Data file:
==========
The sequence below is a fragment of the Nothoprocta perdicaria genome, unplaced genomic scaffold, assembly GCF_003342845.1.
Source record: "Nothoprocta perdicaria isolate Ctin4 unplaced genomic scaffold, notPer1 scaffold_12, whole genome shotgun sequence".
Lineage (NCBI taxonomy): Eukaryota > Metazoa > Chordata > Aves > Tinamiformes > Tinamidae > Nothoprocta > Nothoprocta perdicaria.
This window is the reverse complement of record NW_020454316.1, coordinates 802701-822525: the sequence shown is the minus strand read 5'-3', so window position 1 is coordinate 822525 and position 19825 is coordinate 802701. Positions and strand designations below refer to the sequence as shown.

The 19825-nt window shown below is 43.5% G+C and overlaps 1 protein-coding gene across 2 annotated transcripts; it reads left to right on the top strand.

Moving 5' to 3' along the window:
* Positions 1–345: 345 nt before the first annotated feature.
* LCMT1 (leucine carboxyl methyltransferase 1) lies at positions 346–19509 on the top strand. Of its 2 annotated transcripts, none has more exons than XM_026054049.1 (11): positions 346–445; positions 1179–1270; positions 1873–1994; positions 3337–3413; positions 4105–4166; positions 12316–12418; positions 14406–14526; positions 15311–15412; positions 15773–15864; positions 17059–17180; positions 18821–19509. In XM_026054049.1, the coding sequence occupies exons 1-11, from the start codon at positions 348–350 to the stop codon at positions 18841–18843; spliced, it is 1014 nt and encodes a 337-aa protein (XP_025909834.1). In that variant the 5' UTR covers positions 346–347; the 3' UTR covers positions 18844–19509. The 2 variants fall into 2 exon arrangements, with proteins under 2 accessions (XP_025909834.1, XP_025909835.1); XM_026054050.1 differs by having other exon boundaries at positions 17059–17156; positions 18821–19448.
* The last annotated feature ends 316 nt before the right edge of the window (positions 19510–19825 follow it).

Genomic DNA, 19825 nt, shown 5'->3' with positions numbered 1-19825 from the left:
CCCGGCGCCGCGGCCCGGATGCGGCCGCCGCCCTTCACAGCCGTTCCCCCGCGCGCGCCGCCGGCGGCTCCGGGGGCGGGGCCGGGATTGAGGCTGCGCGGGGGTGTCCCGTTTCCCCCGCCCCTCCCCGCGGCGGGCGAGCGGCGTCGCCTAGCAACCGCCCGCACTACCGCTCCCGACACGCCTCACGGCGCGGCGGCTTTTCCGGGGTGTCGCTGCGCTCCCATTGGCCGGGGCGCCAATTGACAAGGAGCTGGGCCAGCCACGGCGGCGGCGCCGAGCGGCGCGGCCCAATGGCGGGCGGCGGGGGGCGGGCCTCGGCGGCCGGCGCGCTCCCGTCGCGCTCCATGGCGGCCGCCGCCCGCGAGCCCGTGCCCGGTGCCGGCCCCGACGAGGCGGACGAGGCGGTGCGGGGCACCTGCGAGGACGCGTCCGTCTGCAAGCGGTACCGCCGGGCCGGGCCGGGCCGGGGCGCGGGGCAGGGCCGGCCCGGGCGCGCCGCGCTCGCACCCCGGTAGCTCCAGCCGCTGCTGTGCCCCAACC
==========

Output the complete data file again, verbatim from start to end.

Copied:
The sequence below is a fragment of the Nothoprocta perdicaria genome, unplaced genomic scaffold, assembly GCF_003342845.1.
Source record: "Nothoprocta perdicaria isolate Ctin4 unplaced genomic scaffold, notPer1 scaffold_12, whole genome shotgun sequence".
Lineage (NCBI taxonomy): Eukaryota > Metazoa > Chordata > Aves > Tinamiformes > Tinamidae > Nothoprocta > Nothoprocta perdicaria.
This window is the reverse complement of record NW_020454316.1, coordinates 802701-822525: the sequence shown is the minus strand read 5'-3', so window position 1 is coordinate 822525 and position 19825 is coordinate 802701. Positions and strand designations below refer to the sequence as shown.

The 19825-nt window shown below is 43.5% G+C and overlaps 1 protein-coding gene across 2 annotated transcripts; it reads left to right on the top strand.

Moving 5' to 3' along the window:
* Positions 1–345: 345 nt before the first annotated feature.
* LCMT1 (leucine carboxyl methyltransferase 1) lies at positions 346–19509 on the top strand. Of its 2 annotated transcripts, none has more exons than XM_026054049.1 (11): positions 346–445; positions 1179–1270; positions 1873–1994; positions 3337–3413; positions 4105–4166; positions 12316–12418; positions 14406–14526; positions 15311–15412; positions 15773–15864; positions 17059–17180; positions 18821–19509. In XM_026054049.1, the coding sequence occupies exons 1-11, from the start codon at positions 348–350 to the stop codon at positions 18841–18843; spliced, it is 1014 nt and encodes a 337-aa protein (XP_025909834.1). In that variant the 5' UTR covers positions 346–347; the 3' UTR covers positions 18844–19509. The 2 variants fall into 2 exon arrangements, with proteins under 2 accessions (XP_025909834.1, XP_025909835.1); XM_026054050.1 differs by having other exon boundaries at positions 17059–17156; positions 18821–19448.
* The last annotated feature ends 316 nt before the right edge of the window (positions 19510–19825 follow it).

Genomic DNA, 19825 nt, shown 5'->3' with positions numbered 1-19825 from the left:
CCCGGCGCCGCGGCCCGGATGCGGCCGCCGCCCTTCACAGCCGTTCCCCCGCGCGCGCCGCCGGCGGCTCCGGGGGCGGGGCCGGGATTGAGGCTGCGCGGGGGTGTCCCGTTTCCCCCGCCCCTCCCCGCGGCGGGCGAGCGGCGTCGCCTAGCAACCGCCCGCACTACCGCTCCCGACACGCCTCACGGCGCGGCGGCTTTTCCGGGGTGTCGCTGCGCTCCCATTGGCCGGGGCGCCAATTGACAAGGAGCTGGGCCAGCCACGGCGGCGGCGCCGAGCGGCGCGGCCCAATGGCGGGCGGCGGGGGGCGGGCCTCGGCGGCCGGCGCGCTCCCGTCGCGCTCCATGGCGGCCGCCGCCCGCGAGCCCGTGCCCGGTGCCGGCCCCGACGAGGCGGACGAGGCGGTGCGGGGCACCTGCGAGGACGCGTCCGTCTGCAAGCGGTACCGCCGGGCCGGGCCGGGCCGGGGCGCGGGGCAGGGCCGGCCCGGGCGCGCCGCGCTCGCACCCCGGTAGCTCCAGCCGCTGCTGTGCCCCAACC